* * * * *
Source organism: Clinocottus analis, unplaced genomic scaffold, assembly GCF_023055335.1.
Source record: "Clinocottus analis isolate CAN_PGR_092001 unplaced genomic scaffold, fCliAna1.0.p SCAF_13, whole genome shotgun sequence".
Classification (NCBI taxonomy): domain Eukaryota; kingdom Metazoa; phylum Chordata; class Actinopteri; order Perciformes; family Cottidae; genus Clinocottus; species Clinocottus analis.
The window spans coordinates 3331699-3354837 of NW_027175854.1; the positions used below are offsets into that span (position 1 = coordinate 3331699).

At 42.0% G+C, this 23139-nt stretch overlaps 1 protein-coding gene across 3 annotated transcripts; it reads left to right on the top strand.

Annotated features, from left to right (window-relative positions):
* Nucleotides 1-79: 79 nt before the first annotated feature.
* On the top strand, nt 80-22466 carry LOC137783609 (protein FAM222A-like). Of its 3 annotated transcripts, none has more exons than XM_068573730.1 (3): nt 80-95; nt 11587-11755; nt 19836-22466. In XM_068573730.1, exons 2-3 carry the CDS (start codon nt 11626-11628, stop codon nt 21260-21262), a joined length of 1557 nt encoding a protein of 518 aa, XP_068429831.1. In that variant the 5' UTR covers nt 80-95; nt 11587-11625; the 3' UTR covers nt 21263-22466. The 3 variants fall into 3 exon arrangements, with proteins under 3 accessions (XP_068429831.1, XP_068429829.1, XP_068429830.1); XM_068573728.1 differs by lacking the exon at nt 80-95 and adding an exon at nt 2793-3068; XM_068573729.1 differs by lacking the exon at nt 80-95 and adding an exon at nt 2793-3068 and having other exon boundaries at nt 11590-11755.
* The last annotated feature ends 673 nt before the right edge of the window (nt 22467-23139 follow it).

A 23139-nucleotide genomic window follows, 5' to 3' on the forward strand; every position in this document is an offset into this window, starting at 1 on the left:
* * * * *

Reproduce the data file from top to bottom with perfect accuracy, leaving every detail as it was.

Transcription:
Source organism: Clinocottus analis, unplaced genomic scaffold, assembly GCF_023055335.1.
Source record: "Clinocottus analis isolate CAN_PGR_092001 unplaced genomic scaffold, fCliAna1.0.p SCAF_13, whole genome shotgun sequence".
Classification (NCBI taxonomy): domain Eukaryota; kingdom Metazoa; phylum Chordata; class Actinopteri; order Perciformes; family Cottidae; genus Clinocottus; species Clinocottus analis.
The window spans coordinates 3331699-3354837 of NW_027175854.1; the positions used below are offsets into that span (position 1 = coordinate 3331699).

At 42.0% G+C, this 23139-nt stretch overlaps 1 protein-coding gene across 3 annotated transcripts; it reads left to right on the top strand.

Annotated features, from left to right (window-relative positions):
* Nucleotides 1-79: 79 nt before the first annotated feature.
* On the top strand, nt 80-22466 carry LOC137783609 (protein FAM222A-like). Of its 3 annotated transcripts, none has more exons than XM_068573730.1 (3): nt 80-95; nt 11587-11755; nt 19836-22466. In XM_068573730.1, exons 2-3 carry the CDS (start codon nt 11626-11628, stop codon nt 21260-21262), a joined length of 1557 nt encoding a protein of 518 aa, XP_068429831.1. In that variant the 5' UTR covers nt 80-95; nt 11587-11625; the 3' UTR covers nt 21263-22466. The 3 variants fall into 3 exon arrangements, with proteins under 3 accessions (XP_068429831.1, XP_068429829.1, XP_068429830.1); XM_068573728.1 differs by lacking the exon at nt 80-95 and adding an exon at nt 2793-3068; XM_068573729.1 differs by lacking the exon at nt 80-95 and adding an exon at nt 2793-3068 and having other exon boundaries at nt 11590-11755.
* The last annotated feature ends 673 nt before the right edge of the window (nt 22467-23139 follow it).

A 23139-nucleotide genomic window follows, 5' to 3' on the forward strand; every position in this document is an offset into this window, starting at 1 on the left: